Chris Tomlinson

Chris Tomlinson Digs Up a Discomfiting Past in Tomlinson Hill


A version of this story ran in the August 2014 issue.

Above: Chris Tomlinson

Let’s start with a disclosure: I was offered this assignment because I have an abiding interest in Civil War history. That rationale, I see now, was of limited relevance. Tomlinson Hill is a noble, sprawling, partially flawed book with a central connection to Civil War-era Texas, but it is much more than a Civil War book.

As a memoir regarding race relations in Texas, Tomlinson Hill is especially timely, arriving as it does on the 50th anniversary of the Civil Rights Act of 1964, and the book’s nobility resides in the task that its author, Chris Tomlinson, attempts: to deliver an honest accounting of his family’s culpability in slavery. A fifth-generation Texan, Tomlinson learned at an early age that his 19th-century ancestors owned a cotton plantation, known as Tomlinson Hill, in Falls County, Texas. Growing up, he heard his grandfather soft-pedal the family connection to “the peculiar institution,” asserting that “They [the Tomlinsons’ slaves] loved us so much, they took Tomlinson as their last name.” With lingering mid-20th-century pabulum on matters of race still carrying the day, Chris accepted the embellishment, but with a latent reporter’s suspicion that perhaps the story didn’t end with such rosy reconciliations. 

The arc of this expansive story begins with Tomlinson as a young man in the 1970s. He befriends black students at integrated public schools in Dallas, sees his parents divorced, graduates from high school, serves in military intelligence in Europe, and gets married and divorced himself. After an honorable discharge he enters the University of Texas at Austin in 1990. From there he finds work as an AP correspondent, spending a decade in Asia and Africa, where firsthand he witnesses genocide, terrorism and racism. He returns to Texas in 2007, carrying the strong impression made on him by Bishop Desmond Tutu’s efforts toward racial reconciliation in South Africa, and sets about uncovering the truth about his slave-owning kin.

Tomlinson Hill cover
Tomlinson HIll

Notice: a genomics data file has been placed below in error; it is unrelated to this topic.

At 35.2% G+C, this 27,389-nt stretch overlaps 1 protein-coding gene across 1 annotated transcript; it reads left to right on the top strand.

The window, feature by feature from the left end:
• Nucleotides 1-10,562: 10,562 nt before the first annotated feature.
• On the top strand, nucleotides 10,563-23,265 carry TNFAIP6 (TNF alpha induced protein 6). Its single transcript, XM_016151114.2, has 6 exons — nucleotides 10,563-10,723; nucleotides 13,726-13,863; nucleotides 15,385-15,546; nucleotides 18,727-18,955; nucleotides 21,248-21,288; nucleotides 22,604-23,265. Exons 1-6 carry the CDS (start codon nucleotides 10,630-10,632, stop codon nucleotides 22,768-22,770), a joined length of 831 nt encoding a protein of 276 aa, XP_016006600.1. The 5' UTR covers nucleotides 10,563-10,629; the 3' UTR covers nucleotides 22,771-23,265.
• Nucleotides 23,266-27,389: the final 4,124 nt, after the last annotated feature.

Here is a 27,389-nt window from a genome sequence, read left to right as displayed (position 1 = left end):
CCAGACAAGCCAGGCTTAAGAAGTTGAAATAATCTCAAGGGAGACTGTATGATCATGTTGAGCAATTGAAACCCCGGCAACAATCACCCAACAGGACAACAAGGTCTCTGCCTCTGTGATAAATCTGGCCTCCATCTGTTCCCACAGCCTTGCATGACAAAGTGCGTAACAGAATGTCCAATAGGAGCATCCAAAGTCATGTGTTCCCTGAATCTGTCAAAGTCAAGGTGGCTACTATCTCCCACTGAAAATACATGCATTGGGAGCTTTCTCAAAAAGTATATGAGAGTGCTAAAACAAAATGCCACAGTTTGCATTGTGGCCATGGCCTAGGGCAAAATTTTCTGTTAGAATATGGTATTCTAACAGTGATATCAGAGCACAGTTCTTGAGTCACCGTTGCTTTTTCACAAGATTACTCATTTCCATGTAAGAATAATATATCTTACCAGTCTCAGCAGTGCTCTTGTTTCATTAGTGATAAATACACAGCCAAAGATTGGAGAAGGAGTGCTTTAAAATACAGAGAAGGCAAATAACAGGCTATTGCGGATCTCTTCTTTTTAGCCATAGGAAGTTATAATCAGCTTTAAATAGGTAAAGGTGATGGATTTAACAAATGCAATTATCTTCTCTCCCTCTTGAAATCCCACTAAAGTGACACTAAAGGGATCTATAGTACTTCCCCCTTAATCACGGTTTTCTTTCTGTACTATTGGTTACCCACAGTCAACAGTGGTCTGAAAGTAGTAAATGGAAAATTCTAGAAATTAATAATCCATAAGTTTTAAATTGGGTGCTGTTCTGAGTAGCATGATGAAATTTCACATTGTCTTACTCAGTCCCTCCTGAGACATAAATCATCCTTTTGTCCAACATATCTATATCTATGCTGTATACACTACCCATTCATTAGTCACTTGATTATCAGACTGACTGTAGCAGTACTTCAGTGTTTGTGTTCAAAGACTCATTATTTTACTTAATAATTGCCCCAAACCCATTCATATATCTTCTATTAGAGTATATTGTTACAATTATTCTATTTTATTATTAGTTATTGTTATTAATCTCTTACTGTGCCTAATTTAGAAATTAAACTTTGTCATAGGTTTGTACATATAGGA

By Chris Tomlinson
St. Martin’s Press
448 pages; $26.99  St. Martin's Press

It doubtless takes inner strength to own up to the slave-owning past of one’s family, especially when the ancestors of those slaves still live on the very spot of their historical servitude, but that’s what Tomlinson does. He visits his aging father in Dallas and questions him about the Tomlinson slaves. The normally reticent paterfamilias is unusually cooperative. As a result of this come-to-Jesus talk, Chris rediscovers an old scrapbook full of letters, obituaries and newspaper clippings, which he uses as a springboard to further searches via and other resources. Soon the reporter-turned-historian is reading his dead ancestors’ mail and contacting the descendants of slaves named Tomlinson (including former NFL running back LaDainian Tomlinson, who penned a foreword for the book).

Another disclosure: Chris Tomlinson—an associate at the Robert S. Strauss Center for International Security and Law at the University of Texas and currently a biweekly business columnist for the Houston Chronicle—is a former managing editor of The Texas Observer. So it’s with familial trepidation that I venture a criticism of the book’s somewhat unwieldy scope. As mentioned before, Tomlinson Hill is not a book about the Civil War, but in places it tries to assume the prerogatives of one. For instance, Tomlinson writes a whole chapter devoted to the Battle of Galveston—including biographical information about commanders and descriptions of military movements by land and sea—that might be described as perfunctory. The battlefield account seems to be Tomlinson’s attempt to give context to his ancestors’ Civil War experience, but documentation of their participation is slim at best—hence the need to fill out the story with broad historical strokes. He conjectures that Tomlinson slaves were probably impressed as laborers in Galveston, an assertion he admits he cannot prove. “I don’t intend to provide a comprehensive history,” Tomlinson writes. But, in long stretches of the book, that’s exactly what he seems to be trying to do.